Of course it’s obvious to both Priss and the reader that Norine’s real problem is not her cerebralism but her narcissism and anti-Semitism, which become apparent when calls her own husband a “Yip” and asks Priss with more than a touch of anxiety if she thinks that “Ichabod looks Jewish.” Norine is the great satirical monster of the text, a totally unsympathetic character that is an ingenious cipher for the other women’s anxieties, be they about housekeeping, sexual prowess, education, or parenting. But in her own right, she is such a riveting mess, with the neck-rings on her blouses and her dirty polar bear skin rug; her theories about underlying lesbian drives, oral gratification and penis-envy that are coupled with her brassy declaration that “Freud is out of date”; and her ad hoc parenting cues taken from anthropological texts about the Pueblo Indians. She wears little Ichabod in proto-Baby Björn to a funeral and declares that it serves the same function as a papoose, allowing her to give Ichabod the experience of death early, rather like the mumps. She serves enormous wedges of chocolate cake to the children for lunch. I rather loved her.
Anyway, I don’t know if it’s my boyfriend’s newest obsession with acquiring Hebrew or reading about old-school New York and the dangerous shiksa Norine for the past few days, but I’ve been longing for some serious kosher deli food. I usually get my fix in Paris with a quick trip to Florence Kahn (24 rue des Ecouffes at the corner of 19 rue des Rosiers, 75004 Paris, Métro St. Paul), a fabulous Jewish traiteur in the Marais with one of the best tile mosaic storefronts you’ll ever see.
Inside, you’ll find an amazing selection of fresh bread and pastries, pickled herring and other smoked fishes, blinis, pickles, goulash, latkes, and pierogis, as well as house-cured and smoked pastrami, corned beef, and tongue. My go-to choice:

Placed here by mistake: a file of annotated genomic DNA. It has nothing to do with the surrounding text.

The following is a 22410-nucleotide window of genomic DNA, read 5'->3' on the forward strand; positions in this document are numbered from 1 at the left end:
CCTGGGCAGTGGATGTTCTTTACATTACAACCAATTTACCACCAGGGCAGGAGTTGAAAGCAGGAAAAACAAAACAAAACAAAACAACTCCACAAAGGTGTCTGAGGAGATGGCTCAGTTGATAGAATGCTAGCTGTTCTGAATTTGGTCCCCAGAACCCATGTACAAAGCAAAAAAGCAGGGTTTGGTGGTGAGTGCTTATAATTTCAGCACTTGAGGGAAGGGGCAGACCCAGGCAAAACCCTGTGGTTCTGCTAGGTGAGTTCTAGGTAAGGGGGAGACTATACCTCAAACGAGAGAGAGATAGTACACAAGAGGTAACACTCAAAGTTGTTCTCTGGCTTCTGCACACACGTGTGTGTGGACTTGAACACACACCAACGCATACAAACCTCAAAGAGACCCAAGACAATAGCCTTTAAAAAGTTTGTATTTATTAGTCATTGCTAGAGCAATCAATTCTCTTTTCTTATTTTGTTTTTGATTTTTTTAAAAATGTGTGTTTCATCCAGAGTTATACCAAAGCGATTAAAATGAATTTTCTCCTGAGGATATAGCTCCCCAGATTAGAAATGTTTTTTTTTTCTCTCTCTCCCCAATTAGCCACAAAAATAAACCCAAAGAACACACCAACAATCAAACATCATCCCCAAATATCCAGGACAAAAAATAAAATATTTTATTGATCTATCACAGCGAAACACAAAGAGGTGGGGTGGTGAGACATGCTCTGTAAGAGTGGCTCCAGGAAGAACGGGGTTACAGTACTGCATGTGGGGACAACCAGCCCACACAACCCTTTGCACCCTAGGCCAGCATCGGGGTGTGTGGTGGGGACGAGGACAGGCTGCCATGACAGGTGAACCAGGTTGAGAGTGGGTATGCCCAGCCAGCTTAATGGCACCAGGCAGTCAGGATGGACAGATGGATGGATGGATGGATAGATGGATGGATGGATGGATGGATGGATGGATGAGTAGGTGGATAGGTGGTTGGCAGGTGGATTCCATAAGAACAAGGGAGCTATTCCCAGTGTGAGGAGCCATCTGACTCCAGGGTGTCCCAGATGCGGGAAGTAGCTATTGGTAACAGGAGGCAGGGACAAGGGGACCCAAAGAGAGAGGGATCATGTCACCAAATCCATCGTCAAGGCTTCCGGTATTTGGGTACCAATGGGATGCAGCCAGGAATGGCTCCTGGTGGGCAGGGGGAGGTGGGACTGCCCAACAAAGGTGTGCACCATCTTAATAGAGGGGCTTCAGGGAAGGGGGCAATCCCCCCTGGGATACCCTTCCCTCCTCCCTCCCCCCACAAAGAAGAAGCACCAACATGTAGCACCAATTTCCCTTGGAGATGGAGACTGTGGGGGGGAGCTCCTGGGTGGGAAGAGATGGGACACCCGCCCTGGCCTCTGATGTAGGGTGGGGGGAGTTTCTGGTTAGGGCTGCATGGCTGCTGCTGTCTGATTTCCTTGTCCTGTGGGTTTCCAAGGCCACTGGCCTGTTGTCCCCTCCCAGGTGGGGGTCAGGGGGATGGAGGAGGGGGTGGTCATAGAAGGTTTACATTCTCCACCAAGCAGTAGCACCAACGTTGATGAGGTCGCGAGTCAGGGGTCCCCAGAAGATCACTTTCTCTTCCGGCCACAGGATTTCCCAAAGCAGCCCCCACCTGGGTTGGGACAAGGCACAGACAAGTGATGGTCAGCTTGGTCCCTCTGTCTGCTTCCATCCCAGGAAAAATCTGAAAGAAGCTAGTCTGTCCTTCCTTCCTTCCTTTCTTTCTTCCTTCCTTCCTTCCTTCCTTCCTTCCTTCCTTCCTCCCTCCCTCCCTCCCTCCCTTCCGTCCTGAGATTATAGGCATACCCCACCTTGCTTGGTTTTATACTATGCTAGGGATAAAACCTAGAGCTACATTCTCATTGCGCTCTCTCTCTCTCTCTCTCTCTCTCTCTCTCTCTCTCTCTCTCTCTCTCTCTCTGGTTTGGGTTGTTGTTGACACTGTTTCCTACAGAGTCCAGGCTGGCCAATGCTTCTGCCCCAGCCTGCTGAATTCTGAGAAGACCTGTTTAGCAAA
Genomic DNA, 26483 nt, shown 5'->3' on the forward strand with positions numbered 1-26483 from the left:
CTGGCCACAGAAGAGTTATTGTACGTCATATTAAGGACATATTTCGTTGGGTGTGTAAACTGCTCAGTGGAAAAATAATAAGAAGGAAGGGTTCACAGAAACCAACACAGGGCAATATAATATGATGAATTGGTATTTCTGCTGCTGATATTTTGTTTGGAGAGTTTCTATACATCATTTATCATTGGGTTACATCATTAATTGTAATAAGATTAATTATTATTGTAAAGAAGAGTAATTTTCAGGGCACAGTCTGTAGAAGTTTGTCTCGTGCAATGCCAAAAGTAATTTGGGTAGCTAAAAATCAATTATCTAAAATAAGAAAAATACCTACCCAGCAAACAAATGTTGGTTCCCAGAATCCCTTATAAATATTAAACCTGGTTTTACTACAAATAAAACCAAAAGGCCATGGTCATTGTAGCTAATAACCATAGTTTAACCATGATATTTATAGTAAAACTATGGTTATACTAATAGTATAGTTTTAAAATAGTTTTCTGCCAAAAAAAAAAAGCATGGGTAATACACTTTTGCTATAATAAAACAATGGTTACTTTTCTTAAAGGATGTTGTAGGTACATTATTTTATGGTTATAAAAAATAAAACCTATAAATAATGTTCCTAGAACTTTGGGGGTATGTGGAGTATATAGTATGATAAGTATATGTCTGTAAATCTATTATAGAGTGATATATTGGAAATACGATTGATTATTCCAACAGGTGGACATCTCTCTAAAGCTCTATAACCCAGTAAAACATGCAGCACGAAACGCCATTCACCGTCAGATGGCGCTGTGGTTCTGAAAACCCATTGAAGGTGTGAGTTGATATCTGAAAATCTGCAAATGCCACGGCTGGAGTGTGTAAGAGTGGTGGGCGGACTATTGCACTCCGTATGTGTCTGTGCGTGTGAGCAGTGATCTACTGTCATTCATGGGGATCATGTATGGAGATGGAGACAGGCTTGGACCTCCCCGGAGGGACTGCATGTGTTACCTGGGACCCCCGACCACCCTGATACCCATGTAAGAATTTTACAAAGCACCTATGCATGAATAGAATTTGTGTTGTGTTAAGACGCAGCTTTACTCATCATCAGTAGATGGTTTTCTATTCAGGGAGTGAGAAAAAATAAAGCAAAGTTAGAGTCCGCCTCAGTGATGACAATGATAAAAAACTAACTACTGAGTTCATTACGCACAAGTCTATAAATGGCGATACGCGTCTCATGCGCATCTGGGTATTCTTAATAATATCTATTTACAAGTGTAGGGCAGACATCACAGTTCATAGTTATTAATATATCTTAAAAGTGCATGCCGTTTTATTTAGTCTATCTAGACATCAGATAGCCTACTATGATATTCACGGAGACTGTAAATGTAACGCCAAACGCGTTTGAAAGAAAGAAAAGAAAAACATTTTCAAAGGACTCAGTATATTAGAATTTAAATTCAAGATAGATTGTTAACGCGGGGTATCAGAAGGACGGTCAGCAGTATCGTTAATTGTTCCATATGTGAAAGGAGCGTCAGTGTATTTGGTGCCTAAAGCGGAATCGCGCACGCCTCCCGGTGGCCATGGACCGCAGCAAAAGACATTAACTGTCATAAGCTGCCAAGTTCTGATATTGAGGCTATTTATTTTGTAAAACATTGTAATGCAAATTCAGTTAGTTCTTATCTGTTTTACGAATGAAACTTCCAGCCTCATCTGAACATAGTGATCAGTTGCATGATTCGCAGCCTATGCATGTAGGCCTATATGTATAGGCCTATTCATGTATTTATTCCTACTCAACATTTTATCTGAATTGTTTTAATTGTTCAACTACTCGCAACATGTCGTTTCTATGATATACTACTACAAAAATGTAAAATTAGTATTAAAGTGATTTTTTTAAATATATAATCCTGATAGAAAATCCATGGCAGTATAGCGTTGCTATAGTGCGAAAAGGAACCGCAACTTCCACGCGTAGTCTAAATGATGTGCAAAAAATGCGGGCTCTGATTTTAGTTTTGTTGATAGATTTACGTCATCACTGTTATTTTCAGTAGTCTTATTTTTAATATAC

The Big Pletzel Sandwich. That’s really what it’s called, meaning ordering it always feels kind of silly: “Je voudrais un Big Pletzel Sandwich, si’l vous plaît.” For about seven euros, you get an enormous fresh bun filled with layers of homemade pastrami, pickles, roasted red peppers, fresh tomatoes, and some kind of unidentified special sauce. You can get it warmed up and take it to go, or you can sit in their lovely outdoor seating and watch the rue de Rosier hoards line up at L’As du Falafel. Florence Kahn is a great alternative to falafel if the lines at L’As are daunting or if you want a real carnivore fix. It’s also a lovely place to buy the fixings for a picnic or an easy dinner, like this one I made earlier this week:
I bought the blinis and the glorious lox at Florence Kahn. I gave the blinis a quick shake in some melted butter in a pan, and added some crème fraîche, capers, and red onion that I had in my fridge. Much fancier and more delicious than it had any right to be, especially given how easy it was to prepare.
The one thing I hesitate to buy and reheat, however, are latkes. Somehow preprepared or frozen ones are never quite right, even if you fry them in oil. Ever since I saw a soggy tray of them at Florence Kahn, I’ve had proper latkes on the brain. Today I pushed up my sleeves and got to work. I’d never made them before, so I got some ideas from Epicurious and the food section of the New York Times online. I settled on this compromise recipe (based on what I had on hand):
9 all-purpose white potatoes, peeled, grated, and drained
½ of a white onion, grated
1 shallot, grated
3 eggs, beaten
¾ cup of baguette breadcrumbs (you’re supposed to use matzo meal, but all the kosher stores are on vacation, just like the rest of Paris in August)
Salt and pepper
Canola oil for frying (I used extra virgin olive oil, because my kitchen is too small for ingredients I rarely use)
Applesauce and sour cream for serving (crème fraîche if you’re on this side of the pond)
After peeling and grating for what seems like forever, incorporate your potatoes, onion, shallot, and eggs together. Then, add breadcrumbs (or matzo meal) gradually to soak up the excess liquid. Salt and pepper to taste.
Heat up about two tablespoons of oil in a deep frying skillet. When crackly, add a heaping tablespoon of the batter to the oil, patting it down with the back of your spoon to form a thick pancake. Fry each side 2-3 minutes or until golden brown and lacy at the edges. I was able to fit three latkes in each batch, and each batch took approximately one Róisín Murphy jam to cook. I incurred only two minor splatter burns in the whole process (the cost of doing business if you ask me). I may or may not have been pretending to be Polly, the most sympathetic member of The Group, who cooked grandiose meals every night for her publisher lover (scandalous!) on her tiny hotplate.
Drain on papertowels.
Keep the earlier batches warm, either in a low oven (aren’t you a fancypants!) or in a covered pan.
Serve with sour cream and applesauce, preferably to a bewildered student of Hebrew, who will likely seem very impressed at your labor-intensive weekday lunch.